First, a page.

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Saxon Shore fort now called Stutfall Castle, 468m south-west of St Stephen's Church

A Scheduled Monument in Lympne, Kent

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Latitude: 51.0683 / 51°4'6"N

Longitude: 1.0212 / 1°1'16"E

OS Eastings: 611768.879013

OS Northings: 134233.303245

OS Grid: TR117342

Mapcode National: GBR V0J.T64

Mapcode Global: FRA F609.CPP

Entry Name: Saxon Shore fort now called Stutfall Castle, 468m south-west of St Stephen's Church

Scheduled Date: 18 August 1938

Source: Historic England

Source ID: 1005179

English Heritage Legacy ID: KE 74

County: Kent

Civil Parish: Lympne

Traditional County: Kent

Lieutenancy Area (Ceremonial County): Kent


The monument includes a Roman fort of the Saxon Shore series, now called Stutfall Castle, surviving as upstanding and below-ground remains. It is situated towards the foot of a steep escarpment at the north-east edge of Romney Marsh, a short distance south of Lympne.
The fort walls survive in a fragmentary form due to landslips, but it appears to have originally been of irregular pentagonal plan. The upstanding remains of the walls are about 3.5m thick on the west, north and east side of the fort. In the mid 20th century they were recorded as being up to approximately 5m high. The fort is built of flint with tile bonding courses and has semi-circular bastions around the perimeter. Partial excavations have demonstrated that the main gate is in the east wall of the fort and is flanked by a pair of semi-circular towers. There is at least one postern gate defended by a flanking tower.
The Saxon Shore fort was built in about the late third century AD, during the reign of Carausius, and abandoned in about AD 350. The conjectured coastline during the Roman period would have allowed the fort to protect the entrance of a substantial natural harbour in an area which is now part of Romney Marsh. The site was partially excavated in 1850, 1893-4, 1976-80 and 1982. A bath house was uncovered in the south-west corner of the fort and a range of buildings were recorded, including the principia, within the northern part of the interior. A second century AD altar dedicated by Lucius Aufidius Pantera, Commander of the British fleet, and covered with salt water barnacles was found reused in a gate platform. Other finds included reused masonry and tiles of the Classis Britannica, suggesting that a Roman naval base existed near by. A site in this vicinity known as Portus Lemanis is mentioned in the Antonine Itinerary.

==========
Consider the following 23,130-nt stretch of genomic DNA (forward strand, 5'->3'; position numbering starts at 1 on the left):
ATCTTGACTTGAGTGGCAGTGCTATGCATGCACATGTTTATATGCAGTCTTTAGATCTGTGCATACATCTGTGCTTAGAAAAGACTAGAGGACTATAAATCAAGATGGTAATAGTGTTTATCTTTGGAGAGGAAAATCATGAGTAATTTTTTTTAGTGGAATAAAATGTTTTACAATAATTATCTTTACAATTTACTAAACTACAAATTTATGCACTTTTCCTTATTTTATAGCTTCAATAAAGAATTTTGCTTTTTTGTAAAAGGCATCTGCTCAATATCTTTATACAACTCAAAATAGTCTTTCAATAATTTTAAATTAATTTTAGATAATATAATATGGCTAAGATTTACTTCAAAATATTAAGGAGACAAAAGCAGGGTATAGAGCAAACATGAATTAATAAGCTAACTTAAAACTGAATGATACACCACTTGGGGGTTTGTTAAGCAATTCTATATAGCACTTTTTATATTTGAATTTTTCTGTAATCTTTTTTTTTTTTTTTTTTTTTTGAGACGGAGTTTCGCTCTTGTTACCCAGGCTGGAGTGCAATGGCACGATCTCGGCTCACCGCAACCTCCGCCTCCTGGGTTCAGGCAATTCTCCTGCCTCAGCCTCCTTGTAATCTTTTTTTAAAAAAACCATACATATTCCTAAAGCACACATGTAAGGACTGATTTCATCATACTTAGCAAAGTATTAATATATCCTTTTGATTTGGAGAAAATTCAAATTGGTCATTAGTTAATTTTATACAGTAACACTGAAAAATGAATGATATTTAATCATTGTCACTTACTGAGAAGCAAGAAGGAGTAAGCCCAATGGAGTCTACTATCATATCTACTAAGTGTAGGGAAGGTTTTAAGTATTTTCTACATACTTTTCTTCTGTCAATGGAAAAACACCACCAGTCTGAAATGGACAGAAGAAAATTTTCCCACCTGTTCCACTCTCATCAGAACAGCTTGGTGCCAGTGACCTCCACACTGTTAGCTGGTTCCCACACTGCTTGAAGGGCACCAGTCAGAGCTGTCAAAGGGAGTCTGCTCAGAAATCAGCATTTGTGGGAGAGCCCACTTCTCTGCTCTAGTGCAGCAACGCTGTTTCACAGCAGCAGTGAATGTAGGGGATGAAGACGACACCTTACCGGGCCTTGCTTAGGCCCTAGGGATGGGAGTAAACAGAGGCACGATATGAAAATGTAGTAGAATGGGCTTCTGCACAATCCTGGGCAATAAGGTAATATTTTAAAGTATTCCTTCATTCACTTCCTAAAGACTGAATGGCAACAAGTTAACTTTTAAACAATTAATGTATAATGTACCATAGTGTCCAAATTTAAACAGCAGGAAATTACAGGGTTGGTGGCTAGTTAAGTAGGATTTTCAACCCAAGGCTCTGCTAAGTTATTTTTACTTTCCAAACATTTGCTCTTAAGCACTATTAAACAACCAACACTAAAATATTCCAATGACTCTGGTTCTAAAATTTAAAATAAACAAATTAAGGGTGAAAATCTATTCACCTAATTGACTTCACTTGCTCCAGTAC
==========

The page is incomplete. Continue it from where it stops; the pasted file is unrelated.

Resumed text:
The monument excludes all modern fences and fence posts, gates and gate posts but the ground beneath is included.

Sources: Kent HER TR 13 SW 5. NMR TR 13 SW 5. PastScape 463999.

Source: Historic England

Reasons for Scheduling

Saxon Shore forts were heavily defended later Roman military installations located exclusively in south-east England. They were all constructed during the third century AD, probably between c.AD 225 and AD 285. They were built to provide protection against the sea-borne Saxon raiders who began to threaten the coast towards the end of the second century AD, and all Saxon Shore forts are situated on or very close to river estuaries or on the coast, between the Wash and the Isle of Wight. Saxon Shore forts are also found on the coasts of France and Belgium. The most distinctive feature of Saxon Shore forts are their defences which comprised massive stone walls, normally backed by an inner earth mound, and wholly or partially surrounded by one or two ditches. Wall walks and parapets originally crowned all walls, and the straight walls of all sites were punctuated by corner and interval towers and/or projecting bastions. Unlike other Roman military sites there is a lack of standardisation among Saxon Shore forts in respect of size and design of component features, and they vary in shape from square to polygonal or oval. Recognition of this class of monument was partially due to the survival of a fourth century AD Roman manuscript, the Notitia Dignitatum, which is a handbook of the civil and military organisation of the Roman Empire. This lists nine forts which were commanded by an officer who bore the title 'Officer of the Saxon Shore of Britain' (COMES LITORIS SAXONICI PER BRITANNIAM). Saxon Shore forts are rare nationally with a limited distribution. As one of a small group of Roman military monuments which are important in representing army strategy and government policy, Saxon Shore forts are of particular significance to our understanding of the period and all examples are considered to be of national importance.
Despite damage by landslips and past disturbance, the Saxon Shore fort now called Stutfall Castle survives well with a considerable amount of upstanding masonry remains. It was a site of considerable strategic significance during the later Roman period and a major bastion of defence on the south-east coast. Only part of the fort has been excavated and it retains high archaeological potential. The site will contain archaeological and environmental information relating to the fort and the landscape in which it was constructed.

Source: Historic England

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